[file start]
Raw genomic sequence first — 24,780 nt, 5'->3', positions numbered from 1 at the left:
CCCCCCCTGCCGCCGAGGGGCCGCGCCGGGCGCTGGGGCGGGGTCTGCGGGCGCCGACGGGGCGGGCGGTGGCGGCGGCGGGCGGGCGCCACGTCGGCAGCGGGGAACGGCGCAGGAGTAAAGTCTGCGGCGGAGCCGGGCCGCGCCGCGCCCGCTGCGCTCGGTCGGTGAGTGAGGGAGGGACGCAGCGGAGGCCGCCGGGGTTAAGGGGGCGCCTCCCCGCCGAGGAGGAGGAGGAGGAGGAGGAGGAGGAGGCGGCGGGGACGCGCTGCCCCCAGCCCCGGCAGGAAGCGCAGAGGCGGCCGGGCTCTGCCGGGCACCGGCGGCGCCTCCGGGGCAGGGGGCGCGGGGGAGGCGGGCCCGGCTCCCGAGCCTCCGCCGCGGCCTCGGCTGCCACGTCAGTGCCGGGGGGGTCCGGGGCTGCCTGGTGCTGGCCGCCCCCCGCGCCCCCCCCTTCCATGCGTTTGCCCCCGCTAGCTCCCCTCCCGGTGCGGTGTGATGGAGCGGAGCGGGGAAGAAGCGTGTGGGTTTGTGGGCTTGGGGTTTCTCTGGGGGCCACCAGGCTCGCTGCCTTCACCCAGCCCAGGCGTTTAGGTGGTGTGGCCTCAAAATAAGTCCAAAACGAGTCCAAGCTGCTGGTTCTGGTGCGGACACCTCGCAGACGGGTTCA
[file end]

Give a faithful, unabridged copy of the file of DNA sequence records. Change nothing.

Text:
Raw genomic sequence first — 24,780 nt, 5'->3', positions numbered from 1 at the left:
CCCCCCCTGCCGCCGAGGGGCCGCGCCGGGCGCTGGGGCGGGGTCTGCGGGCGCCGACGGGGCGGGCGGTGGCGGCGGCGGGCGGGCGCCACGTCGGCAGCGGGGAACGGCGCAGGAGTAAAGTCTGCGGCGGAGCCGGGCCGCGCCGCGCCCGCTGCGCTCGGTCGGTGAGTGAGGGAGGGACGCAGCGGAGGCCGCCGGGGTTAAGGGGGCGCCTCCCCGCCGAGGAGGAGGAGGAGGAGGAGGAGGAGGAGGCGGCGGGGACGCGCTGCCCCCAGCCCCGGCAGGAAGCGCAGAGGCGGCCGGGCTCTGCCGGGCACCGGCGGCGCCTCCGGGGCAGGGGGCGCGGGGGAGGCGGGCCCGGCTCCCGAGCCTCCGCCGCGGCCTCGGCTGCCACGTCAGTGCCGGGGGGGTCCGGGGCTGCCTGGTGCTGGCCGCCCCCCGCGCCCCCCCCTTCCATGCGTTTGCCCCCGCTAGCTCCCCTCCCGGTGCGGTGTGATGGAGCGGAGCGGGGAAGAAGCGTGTGGGTTTGTGGGCTTGGGGTTTCTCTGGGGGCCACCAGGCTCGCTGCCTTCACCCAGCCCAGGCGTTTAGGTGGTGTGGCCTCAAAATAAGTCCAAAACGAGTCCAAGCTGCTGGTTCTGGTGCGGACACCTCGCAGACGGGTTCA